catastrophy: (sugoi)
Mail from friends is the best mail!

Now I've read all Tisquantum!
catastrophy: (oroooooo)
Why is it so hard to make mom-friends?

I really hope that this breastfeeding support group actually happens, because I need some local mom-friends. Kristen reminded me that we'll probably make some friends when Clark starts daycare in August, but I really want them NOW. While I'm SAHM. Because I feel left out a lot of the time. Everybody's working or only-exists-on-facebook.

Though I'm kinda worried all the moms in Irv are older than me. Mom-ing your first is different, and I feel like I don't "adult" the same way that moms a decade or more my senior do. (But I'm never going to stop wearing shirts with comicbook heroes or ponies on them, so...)

Also, packing up baby and driving to chiropractor three times a week is getting OLD. I am trying to be patient, but my back just aches and aches... and the fact that it takes longer to drive there than it takes for the adjustment is just salt in the wound!
catastrophy: (oroooooo)
and then listens to her almost 40 week pregnant friend bemoan her own cervix's stubborn refusal to dilate and then feels like she should just STFU. Cus everytime I look at her, I'm all like "you've swallowed a planet!" and also, "dear god, no 9 lb babies for me, tnx"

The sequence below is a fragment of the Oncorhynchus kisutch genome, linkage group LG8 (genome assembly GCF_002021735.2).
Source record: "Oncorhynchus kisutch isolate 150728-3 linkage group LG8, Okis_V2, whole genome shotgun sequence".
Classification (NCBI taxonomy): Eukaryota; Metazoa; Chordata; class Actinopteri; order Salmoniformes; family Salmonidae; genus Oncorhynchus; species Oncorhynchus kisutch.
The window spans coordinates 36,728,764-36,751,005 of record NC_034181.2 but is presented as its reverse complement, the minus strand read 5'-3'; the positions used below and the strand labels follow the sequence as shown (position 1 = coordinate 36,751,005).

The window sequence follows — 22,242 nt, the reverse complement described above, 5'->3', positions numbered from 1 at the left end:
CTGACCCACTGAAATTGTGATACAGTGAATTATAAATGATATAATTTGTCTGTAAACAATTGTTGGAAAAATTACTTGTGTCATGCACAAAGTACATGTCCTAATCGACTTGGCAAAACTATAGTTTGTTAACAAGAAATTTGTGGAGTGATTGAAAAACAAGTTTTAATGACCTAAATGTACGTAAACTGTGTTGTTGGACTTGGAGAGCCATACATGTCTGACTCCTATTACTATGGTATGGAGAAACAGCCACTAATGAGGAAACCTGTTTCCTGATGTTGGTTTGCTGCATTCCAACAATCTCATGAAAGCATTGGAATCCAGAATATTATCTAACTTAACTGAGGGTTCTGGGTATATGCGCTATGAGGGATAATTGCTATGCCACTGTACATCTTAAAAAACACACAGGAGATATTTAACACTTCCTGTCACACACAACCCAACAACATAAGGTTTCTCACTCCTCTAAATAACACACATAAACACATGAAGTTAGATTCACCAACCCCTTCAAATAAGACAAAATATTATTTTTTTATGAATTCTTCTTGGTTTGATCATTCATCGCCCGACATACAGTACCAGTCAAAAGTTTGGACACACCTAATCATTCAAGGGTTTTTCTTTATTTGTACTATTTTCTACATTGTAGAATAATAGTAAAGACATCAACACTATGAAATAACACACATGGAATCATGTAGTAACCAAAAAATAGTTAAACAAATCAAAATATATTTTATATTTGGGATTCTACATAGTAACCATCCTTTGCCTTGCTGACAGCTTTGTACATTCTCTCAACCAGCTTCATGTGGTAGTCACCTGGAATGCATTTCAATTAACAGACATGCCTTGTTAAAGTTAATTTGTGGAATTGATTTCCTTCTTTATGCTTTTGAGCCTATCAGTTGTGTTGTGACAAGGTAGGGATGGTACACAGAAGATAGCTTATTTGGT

I've been off work for a week, and if I can survive the pregnancy, it's the monotony of the next 3 weeks home alone that will get me. Seriously, I can't go to the library and Starbucks *everyday*. But, like, I have *dreams* about working. Also, fuckin' hormones. A little bit sad turns into super crash hormone tears forever and I have trouble pulling myself out of it. It would help if I felt like I could actually accomplish any of the tasks on my plate, but they are all either trivial (housework, emailing, etc) or horribly intimidating and difficult (finding nursery furniture we like, packing a hospital bag when all the clothes are the only clothes that fit).

But, we've made great progress towards a (real) name for Toodlepants! What started as a massive excel file of 400ish name combos has finally been whittled down to about 10 (fewer if you're only considering first names)!

We've been going to "healthy birth" classes for a couple weeks, and we've got one more (and Kent has a "newborn care" class). So we've gotten prepped on some basic comfort/pain management techniques and gotten the hospital tour. I meet with the nurse navigator today to get copies of hospital consent forms so husband can read them beforehand. I'll talk about a birth plan with her, and then together we'll talk to my OB next week and hopefully have a coherent plan going into the labor (so that we can throw it out when nothing goes according to plan). Yay?

If we're lucky the nursery paint will all be dry by next week (walls are basically done, but we're doing the trim this weekend) and then I can schedule steam cleaning. Then I wait for things to dry (again). THEN I can finally put furniture (assuming I've found some) and freaking put some shit away where it will actually go. (Baby laundry is slowly consuming my dresser, as it has no place to go.)